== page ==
Pehlwani, also known as Kushti, was first created in the Mughal Empire. The Mughal Empire was founded in 1526 and covers most of the area considered South Asia today.
The art was created primarily by combining two already established arts. The first of which is malla-yuddha. Malla-yuddha has a history that dates back over 5000 years. It is one of the oldest known fighting style in South Asia.
The other art is varzesh-e bāstāni. This art is an ancient fighting style that originates from Persia. The style’s history dates back over 2000 years.
These two fighting styles combined to form what we now know as pehlwani.
As with all fighting styles it is a well known fact that a balanced diet is pivotal to performance. However Pehlwani highlights this fact.
Using Pehlwani as a means to fight is a vigorous task that takes its toll on the body physically. It can make a practitioner or Pehlwan extremely exhausted. This isn’t even accounting for the added effects of injury.
Because of this, Pehlwans attempt to negate these effects by indulging in a sattvic diet. In a sattvic diet foods are considered either negative, positive or neutral.
The correct terms for these food groups are Gunas, Rajas and Tamas.
- Gunas are seen as calming and positive foods that are good to eat
- Rajas are viewed as passionate or neutral foods
- Tamas foods that are negative and cause one to be lethargic
The diet emphasizes seasonal eating of fruits, lentils and vegetables however the staples remain constant throughout the year with exception to the amount of milk and ghi which may be reduced during the rainy season and increased in the winter months. Moreover, this choice of diet is seen as ideal for a user of Pehlwani.
Rules in Pehlwani Wrestling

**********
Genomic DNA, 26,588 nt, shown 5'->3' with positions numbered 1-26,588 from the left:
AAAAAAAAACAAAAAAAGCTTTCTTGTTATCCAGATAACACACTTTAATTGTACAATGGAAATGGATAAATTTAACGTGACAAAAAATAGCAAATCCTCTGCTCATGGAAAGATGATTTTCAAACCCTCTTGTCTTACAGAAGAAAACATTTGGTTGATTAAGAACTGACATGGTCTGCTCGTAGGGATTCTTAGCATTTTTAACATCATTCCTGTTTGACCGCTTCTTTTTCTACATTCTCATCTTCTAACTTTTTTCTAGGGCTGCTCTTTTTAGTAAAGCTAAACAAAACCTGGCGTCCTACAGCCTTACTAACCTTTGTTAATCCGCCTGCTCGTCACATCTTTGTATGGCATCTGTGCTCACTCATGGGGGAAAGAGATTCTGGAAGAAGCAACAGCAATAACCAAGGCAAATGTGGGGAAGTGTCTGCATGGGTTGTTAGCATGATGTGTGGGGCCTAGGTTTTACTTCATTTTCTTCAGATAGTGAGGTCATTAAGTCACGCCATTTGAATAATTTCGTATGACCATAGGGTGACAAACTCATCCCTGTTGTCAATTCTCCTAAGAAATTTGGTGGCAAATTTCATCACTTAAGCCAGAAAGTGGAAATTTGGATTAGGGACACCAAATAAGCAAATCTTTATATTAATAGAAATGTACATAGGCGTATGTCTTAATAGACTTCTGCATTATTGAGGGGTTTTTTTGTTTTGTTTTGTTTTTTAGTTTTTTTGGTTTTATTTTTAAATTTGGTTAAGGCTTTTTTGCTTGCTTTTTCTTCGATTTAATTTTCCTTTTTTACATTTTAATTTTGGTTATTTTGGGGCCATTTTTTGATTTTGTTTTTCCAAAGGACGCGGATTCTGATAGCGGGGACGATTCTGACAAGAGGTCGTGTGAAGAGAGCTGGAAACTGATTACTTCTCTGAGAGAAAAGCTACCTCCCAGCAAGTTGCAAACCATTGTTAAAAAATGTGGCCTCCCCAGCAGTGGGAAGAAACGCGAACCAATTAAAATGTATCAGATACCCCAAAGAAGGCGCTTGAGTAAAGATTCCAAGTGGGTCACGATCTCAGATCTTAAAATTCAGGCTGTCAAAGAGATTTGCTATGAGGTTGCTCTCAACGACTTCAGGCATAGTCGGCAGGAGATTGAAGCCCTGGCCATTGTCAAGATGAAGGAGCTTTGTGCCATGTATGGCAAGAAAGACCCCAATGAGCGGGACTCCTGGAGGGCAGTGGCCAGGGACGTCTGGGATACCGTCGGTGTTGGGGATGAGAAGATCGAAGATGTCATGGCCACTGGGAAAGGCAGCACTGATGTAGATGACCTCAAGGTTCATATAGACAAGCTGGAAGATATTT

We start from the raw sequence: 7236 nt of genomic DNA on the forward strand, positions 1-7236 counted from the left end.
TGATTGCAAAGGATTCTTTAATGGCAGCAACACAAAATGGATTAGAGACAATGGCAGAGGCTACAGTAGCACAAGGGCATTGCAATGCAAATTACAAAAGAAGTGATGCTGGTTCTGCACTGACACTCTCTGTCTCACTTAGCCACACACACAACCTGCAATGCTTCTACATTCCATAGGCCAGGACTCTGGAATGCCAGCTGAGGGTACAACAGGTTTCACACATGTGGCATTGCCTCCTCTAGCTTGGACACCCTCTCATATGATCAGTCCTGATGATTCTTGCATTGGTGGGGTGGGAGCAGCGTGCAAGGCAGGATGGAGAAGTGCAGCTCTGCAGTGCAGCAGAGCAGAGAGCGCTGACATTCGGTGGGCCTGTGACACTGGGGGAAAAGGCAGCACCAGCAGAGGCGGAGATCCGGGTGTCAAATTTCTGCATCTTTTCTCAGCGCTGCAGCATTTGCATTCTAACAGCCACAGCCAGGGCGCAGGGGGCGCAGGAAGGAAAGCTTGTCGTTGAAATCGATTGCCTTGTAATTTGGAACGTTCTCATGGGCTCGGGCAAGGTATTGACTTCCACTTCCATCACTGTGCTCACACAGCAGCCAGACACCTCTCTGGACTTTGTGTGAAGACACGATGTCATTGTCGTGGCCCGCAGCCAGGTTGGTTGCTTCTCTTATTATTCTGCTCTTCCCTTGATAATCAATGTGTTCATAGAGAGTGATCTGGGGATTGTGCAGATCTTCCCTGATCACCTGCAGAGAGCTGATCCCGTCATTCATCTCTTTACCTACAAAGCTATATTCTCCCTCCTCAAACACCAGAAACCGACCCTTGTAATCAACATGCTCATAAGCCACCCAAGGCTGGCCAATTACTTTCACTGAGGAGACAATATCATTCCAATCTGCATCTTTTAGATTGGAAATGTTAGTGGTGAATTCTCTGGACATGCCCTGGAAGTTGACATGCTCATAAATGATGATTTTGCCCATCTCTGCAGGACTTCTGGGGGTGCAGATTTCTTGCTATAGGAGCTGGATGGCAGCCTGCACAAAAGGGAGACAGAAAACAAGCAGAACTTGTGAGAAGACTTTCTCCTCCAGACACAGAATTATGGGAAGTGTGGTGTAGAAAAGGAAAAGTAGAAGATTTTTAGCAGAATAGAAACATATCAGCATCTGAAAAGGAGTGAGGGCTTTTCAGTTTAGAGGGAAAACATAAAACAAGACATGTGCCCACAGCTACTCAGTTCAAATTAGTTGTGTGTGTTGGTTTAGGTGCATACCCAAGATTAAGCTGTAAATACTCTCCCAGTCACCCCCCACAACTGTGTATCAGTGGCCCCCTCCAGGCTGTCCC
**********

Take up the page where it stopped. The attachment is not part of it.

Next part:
As with all fighting styles Pehlwani also has its guidelines. Competitions solely based around this style are known as kushti or dangal and are normally held in villages around South Asia. The first rule of a fight in this style is the size of the arena.
This is a pivotal rule because it prevents competitors from running away. The shape of the arena varies however it is normally around 4.25 meters across and marked by rocks. The length of the fight is normally 25-30 minutes however it normally finishes far earlier.
The fight ends once an opponent’s shoulders are pinned to the ground. Additionally the fight may also conclude due to a knockout occurring or an opponent opting to quit.
When practicing Pehlwani it is advised to ensure the ground of the ring is soft to prevent injury. Although traditional fights are held on dirt grounds, safety practices are undertaken. the floor is often lightly sprinkled with oil or buttermilk.
By doing this the dirt is softened to prevent injury. However when doing this it must be done with care. This is due to the fact that adding to much can cause the dirt to become to soft and thus impede movement.
Unlike many martial arts Pehlwani is rarely learned in nations outside of South Asia.
Although it can be learnt outside of that area; finding teachers and classes is a difficult task. Additionally the art is a selective fighting style.
It is difficult to use casually limiting its use primarily to competitions. Because few competitions in Pehlwani are held outside of South Asia, the art is yet to make a transition outside of that territory.
However training in Pehlwani for many wrestlers begins at a young age. Some fighters begin training as early as six however most don’t start until their teenage years. The goal in training in this style is primarily to build muscular strength and endurance.
Once this is built substantially, tactics and techniques can be taught. All of this training is normally provided locally at a school or by a guru in Pehlwani. Teachers guide students by providing routines highlighting rigorous activity.
Although it is tough to follow such strict schedules at a young age, it builds character and strength. This can then be taken into the future.